White-Chocolate-Mint Mousse

"A very simple, very delicious mousse. I serve it in individual goblets, garnished with fresh mint, or, if there's time, mint leaves brushed with egg white and coated with confectioner's sugar and frozen. Or, even fancier, paint mint leaves with melted dark chocolate, chill, then peel off the mint leaves--you have delicate dark chocolate leaves for garnish."
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Ready In:




  • Have ready a serving bowl with at least a 6-cup capacity.
  • In a medium saucepan over low heat, place 1/2 cup of the cream and the butter and heat until the mixture is hot and the butter melts. Do not let the mixture boil. Remove the pan from the heat.
  • Add the white chocolate and let it soften in the hot cream mixture for about 30 seconds. Stir the mixture until it is smooth and all of the white chocolate melts.
  • Transfer the mixture to a bowl and refrigerate until cool to the touch but still pourable, about 30 minutes.
  • In the large bowl of an electric mixer, mix the remaining 2 cups of cold cream, vanilla, mint extract and the cooled white-chocolate mixture on low speed to blend the ingredients.
  • Increase the speed to medium high and beat until firm peaks form, about 1 minute.
  • Transfer the mousse to a serving bowl, cover and refrigerate up to 1 day. When ready to serve, either leave in the serving bowl or spoon into individual serving bowls/goblets, garnish with the white-chocolate shavings and mint leaves and serve cold.

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  1. This was good and easy to make. I followed the recipe exactly as written except I didn't add the white chocolate topping or the mint leaves for garnish.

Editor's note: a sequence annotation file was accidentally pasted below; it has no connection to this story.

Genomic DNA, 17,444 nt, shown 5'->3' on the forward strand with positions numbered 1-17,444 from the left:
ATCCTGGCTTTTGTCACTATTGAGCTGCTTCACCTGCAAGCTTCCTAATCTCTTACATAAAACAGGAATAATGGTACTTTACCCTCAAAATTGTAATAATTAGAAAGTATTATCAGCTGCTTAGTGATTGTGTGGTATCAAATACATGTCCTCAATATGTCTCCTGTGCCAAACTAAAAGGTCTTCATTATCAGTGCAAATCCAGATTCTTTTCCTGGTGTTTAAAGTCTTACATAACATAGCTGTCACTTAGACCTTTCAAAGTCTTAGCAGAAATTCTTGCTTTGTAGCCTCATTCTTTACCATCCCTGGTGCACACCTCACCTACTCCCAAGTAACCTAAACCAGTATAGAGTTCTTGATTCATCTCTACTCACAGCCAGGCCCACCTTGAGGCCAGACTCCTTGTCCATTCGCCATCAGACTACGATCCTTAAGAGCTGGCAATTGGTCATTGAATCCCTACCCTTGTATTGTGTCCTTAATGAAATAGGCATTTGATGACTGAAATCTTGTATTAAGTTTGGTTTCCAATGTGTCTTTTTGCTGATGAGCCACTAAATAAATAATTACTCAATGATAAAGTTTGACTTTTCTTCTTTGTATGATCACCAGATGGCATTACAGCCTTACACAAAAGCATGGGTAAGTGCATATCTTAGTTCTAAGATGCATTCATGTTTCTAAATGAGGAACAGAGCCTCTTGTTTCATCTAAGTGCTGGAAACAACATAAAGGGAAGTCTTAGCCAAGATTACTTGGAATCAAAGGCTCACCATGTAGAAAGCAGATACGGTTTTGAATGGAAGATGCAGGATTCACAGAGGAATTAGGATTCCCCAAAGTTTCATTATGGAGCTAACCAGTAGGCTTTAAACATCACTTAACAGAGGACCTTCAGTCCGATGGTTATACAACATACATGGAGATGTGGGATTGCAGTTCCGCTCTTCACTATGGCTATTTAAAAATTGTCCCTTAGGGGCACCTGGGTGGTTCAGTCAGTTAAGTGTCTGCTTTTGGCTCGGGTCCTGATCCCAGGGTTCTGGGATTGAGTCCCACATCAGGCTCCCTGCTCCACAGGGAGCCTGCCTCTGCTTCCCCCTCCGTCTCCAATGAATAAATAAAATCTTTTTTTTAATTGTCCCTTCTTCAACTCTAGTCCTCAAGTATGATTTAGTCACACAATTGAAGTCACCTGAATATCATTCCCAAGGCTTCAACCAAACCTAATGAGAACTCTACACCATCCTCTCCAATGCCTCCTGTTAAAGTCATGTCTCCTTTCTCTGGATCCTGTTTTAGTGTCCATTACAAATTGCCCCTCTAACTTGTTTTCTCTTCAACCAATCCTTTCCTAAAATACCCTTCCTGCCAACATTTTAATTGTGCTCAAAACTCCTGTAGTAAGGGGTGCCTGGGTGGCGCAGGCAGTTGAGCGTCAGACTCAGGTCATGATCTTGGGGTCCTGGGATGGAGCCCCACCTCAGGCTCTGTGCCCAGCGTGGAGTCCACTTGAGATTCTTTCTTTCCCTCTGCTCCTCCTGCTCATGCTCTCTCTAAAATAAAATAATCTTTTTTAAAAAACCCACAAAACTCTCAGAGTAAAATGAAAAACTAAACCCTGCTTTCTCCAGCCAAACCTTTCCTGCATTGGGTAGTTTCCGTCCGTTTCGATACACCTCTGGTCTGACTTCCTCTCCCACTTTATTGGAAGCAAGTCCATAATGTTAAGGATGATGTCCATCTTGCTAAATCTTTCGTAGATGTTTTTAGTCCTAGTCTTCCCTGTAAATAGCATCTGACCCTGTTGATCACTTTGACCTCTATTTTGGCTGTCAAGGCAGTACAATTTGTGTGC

<p>I have always loved to cook. When I was little, I cooked with my Grandmother who had endless patience and extraordinary skill as a baker. And I cooked with my Mother, who had a set repertoire, but taught me many basics. Then I spent a summer with a French cousin who opened up a whole new world of cooking. And I grew up in New York City, which meant that I was surrounded by all varieties of wonderful food, from great bagels and white fish to all the wonders of Chinatown and Little Italy, from German to Spanish to Mexican to Puerto Rican to Cuban, not to mention Cuban-Chinese. And my parents loved good food, so I grew up eating things like roasted peppers, anchovies, cheeses, charcuterie, as well as burgers and the like. In my own cooking I try to use organics as much as possible; I never use canned soup or cake mix and, other than a cheese steak if I'm in Philly or pizza by the slice in New York, I don't eat fast food. So, while I think I eat and cook just about everything, I do have friends who think I'm picky--just because the only thing I've ever had from McDonald's is a diet Coke (and maybe a frie or two). I have collected literally hundreds of recipes, clipped from the Times or magazines, copied down from friends, cajoled out of restaurant chefs. Little by little, I am pulling out the ones I've made and loved and posting them here. Maybe someday, every drawer in my apartment won't crammed with recipes. (Of course, I'll always have those shelves crammed with cookbooks.) I'm still amazed and delighted by the friendliness and the incredible knowledge of the people here. 'Zaar has been a wonderful discovery for me.</p>
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